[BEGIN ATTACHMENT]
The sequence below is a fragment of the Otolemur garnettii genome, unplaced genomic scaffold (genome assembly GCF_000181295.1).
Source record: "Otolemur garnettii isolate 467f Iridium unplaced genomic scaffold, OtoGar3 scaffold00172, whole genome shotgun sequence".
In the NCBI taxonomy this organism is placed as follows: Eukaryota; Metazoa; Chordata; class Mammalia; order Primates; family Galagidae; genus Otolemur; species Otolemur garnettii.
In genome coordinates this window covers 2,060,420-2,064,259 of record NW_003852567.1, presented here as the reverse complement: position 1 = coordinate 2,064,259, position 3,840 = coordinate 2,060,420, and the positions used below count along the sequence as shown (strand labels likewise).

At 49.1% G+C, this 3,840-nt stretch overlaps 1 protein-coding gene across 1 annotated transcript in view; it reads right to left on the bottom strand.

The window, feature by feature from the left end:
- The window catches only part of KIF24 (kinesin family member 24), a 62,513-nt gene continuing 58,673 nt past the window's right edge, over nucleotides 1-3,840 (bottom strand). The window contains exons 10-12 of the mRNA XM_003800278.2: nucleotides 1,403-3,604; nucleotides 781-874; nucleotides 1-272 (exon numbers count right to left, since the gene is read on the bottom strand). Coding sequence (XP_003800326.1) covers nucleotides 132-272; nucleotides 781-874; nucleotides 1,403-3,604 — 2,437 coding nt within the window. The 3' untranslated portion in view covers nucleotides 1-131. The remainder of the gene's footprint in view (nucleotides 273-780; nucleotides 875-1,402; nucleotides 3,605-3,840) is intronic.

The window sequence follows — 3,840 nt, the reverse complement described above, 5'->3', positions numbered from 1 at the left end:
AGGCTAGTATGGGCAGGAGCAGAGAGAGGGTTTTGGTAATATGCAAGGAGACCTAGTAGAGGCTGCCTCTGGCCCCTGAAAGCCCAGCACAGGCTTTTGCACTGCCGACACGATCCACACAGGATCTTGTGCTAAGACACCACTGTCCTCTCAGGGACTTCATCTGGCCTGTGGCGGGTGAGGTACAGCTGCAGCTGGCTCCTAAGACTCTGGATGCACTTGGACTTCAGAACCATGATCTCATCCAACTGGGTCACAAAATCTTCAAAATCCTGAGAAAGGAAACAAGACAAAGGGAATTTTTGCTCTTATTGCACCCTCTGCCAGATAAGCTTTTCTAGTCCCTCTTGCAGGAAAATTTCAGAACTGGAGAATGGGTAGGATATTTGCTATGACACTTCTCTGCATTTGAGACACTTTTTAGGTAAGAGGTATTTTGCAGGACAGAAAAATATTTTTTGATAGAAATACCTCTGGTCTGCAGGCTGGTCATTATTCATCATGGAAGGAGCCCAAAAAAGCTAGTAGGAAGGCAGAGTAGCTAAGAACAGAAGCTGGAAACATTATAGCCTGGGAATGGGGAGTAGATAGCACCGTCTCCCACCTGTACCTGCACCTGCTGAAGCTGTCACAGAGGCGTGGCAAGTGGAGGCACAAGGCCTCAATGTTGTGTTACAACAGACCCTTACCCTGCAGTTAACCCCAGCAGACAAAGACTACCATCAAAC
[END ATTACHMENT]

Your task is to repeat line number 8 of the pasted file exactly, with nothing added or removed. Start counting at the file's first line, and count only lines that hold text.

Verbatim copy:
The window sequence follows — 3,840 nt, the reverse complement described above, 5'->3', positions numbered from 1 at the left end: